CHICAGO (AP) — Measles infections in five babies at a suburban Chicago day care center reveal a potential weak link in public-health efforts to contain the disease, authorities said Friday, explaining that infants who are too young to be vaccinated and in close quarters are among the most vulnerable to the virus.
“They’re sort of like the canary in the mine,” said Dr. Tina Tan, an infectious disease specialist at Chicago’s Lurie Children’s Hospital.
The cases are among more than 100 nationwide this year, most of them linked with a Disneyland outbreak.
Most U.S. measles cases in recent years stem from contact with someone who has been abroad, since the disease is still common in many countries. The highly contagious virus was declared eliminated in the United States in 2000, but U.S. cases have been reported every year since then, including more than 600 last year.
State regulations in Illinois and elsewhere generally require vaccinations for older children in day care centers, but measles shots are not recommended for children under age 1. And like most states, Illinois does not require vaccinations for day care center staffers.
“Unfortunately, there is no requirement. But this is on our radar,” said Melaney Arnold, spokeswoman for Illinois’ Department of Public Health.
Ten other young children at the suburban center were exposed and were being monitored for symptoms.
This year’s cases also include an infant at a Santa Monica, California, day care center that closed temporarily this week. Fourteen infants from that center have been quarantined at home for three weeks.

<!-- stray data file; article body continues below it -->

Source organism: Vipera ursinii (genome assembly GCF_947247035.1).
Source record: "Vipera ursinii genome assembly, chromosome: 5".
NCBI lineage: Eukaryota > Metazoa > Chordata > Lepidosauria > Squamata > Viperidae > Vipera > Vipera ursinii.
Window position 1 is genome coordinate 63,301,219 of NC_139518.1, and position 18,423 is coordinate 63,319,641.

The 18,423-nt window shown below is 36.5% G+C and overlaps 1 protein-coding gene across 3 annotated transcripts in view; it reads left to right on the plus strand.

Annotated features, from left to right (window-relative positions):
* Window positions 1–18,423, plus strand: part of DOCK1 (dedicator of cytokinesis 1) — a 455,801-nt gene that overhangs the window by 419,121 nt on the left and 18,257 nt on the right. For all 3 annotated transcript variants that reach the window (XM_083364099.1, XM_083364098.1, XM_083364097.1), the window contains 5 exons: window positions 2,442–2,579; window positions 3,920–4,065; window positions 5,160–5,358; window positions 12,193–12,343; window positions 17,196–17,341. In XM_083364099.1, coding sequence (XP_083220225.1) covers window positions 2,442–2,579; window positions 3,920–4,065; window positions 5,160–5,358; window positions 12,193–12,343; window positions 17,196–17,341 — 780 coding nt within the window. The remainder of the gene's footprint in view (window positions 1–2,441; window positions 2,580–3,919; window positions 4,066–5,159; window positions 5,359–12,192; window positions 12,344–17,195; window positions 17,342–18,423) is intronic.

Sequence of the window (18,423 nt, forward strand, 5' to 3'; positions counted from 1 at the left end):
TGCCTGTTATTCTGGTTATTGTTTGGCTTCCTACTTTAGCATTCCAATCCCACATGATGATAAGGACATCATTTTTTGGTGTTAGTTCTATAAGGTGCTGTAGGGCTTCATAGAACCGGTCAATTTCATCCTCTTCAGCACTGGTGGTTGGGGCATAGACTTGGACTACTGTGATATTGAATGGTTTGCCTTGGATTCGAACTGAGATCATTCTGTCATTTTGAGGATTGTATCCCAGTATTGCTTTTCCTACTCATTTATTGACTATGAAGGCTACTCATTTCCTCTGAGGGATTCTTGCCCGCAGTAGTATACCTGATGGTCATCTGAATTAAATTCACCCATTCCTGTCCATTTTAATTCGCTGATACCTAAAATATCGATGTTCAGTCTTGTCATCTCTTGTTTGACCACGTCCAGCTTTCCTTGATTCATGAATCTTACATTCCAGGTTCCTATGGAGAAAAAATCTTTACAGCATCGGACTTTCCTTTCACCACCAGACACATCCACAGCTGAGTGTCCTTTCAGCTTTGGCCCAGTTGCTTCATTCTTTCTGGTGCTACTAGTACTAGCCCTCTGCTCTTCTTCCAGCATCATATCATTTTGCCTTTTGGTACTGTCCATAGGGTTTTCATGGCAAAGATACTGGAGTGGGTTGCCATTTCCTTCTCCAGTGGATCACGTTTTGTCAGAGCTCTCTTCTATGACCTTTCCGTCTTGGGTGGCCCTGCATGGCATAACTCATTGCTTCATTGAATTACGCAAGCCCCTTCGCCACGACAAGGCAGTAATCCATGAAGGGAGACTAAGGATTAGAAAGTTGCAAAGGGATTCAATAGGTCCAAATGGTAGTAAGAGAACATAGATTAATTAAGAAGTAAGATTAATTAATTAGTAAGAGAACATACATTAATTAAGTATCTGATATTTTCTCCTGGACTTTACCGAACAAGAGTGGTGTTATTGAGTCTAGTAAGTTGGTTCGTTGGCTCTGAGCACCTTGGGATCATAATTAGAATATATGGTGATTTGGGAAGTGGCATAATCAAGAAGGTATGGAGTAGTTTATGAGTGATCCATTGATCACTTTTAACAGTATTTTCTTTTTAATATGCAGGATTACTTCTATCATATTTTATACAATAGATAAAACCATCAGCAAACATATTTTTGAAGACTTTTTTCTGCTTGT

Dr. Julie Morita, acting commissioner of Chicago’s public health department, said this year’s outbreaks highlight the major reasons for immunizations against a rare disease. The shots are not just for self-protection. They also provide what experts call “herd immunity” — protection for those too young or too sick to be vaccinated, including infants in day care.
Measles can cause a cough, runny nose and rash. Infants are vulnerable to rare but dangerous complications that include pneumonia, deafness, permanent brain damage and death.
Illinois authorities were seeking the source of the day care outbreak but said there was no evidence it’s linked with the Disneyland cases. Possible sources include unvaccinated older children or adults who recently traveled overseas.
The government recommends the first dose of measles vaccine for children aged 12 months to 15 months, with a second dose before the start of kindergarten, when children are about five years old. The shots are not advised for younger children, mainly because the vaccine is less effective for them. But it can offer partial protection, and the outbreak has led some experts including Tan to suggest that concerned parents discuss possible infant immunization with their pediatricians.
Most parents choose to vaccinate their older children, but health authorities and ethicists are concerned about clusters of families who reject vaccines for personal or religious beliefs, and the risk they pose to those who cannot be vaccinated.
“There is clearly a very weak link in the system or else we wouldn’t be having these outbreaks,” said Lawrence Gostin, an ethicist and public law specialist at Georgetown University.
Public health authorities “absolutely should be looking more closely” at how to protect unvaccinated children in day care, through vaccine requirements for staff or fewer exemptions for children of parents who oppose vaccines, Gostin said.
KinderCare Learning Centers, which runs the Palatine, Illinois, center where the five infected infants were enrolled, announced this week that it will start requiring measles vaccinations for staff members at its 1,500 locations nationwide who work with children under age 15 months.
Associated Press video journalist Alex Sanz in Atlanta contributed to this report.
CDC and measles: http://www.cdc.gov .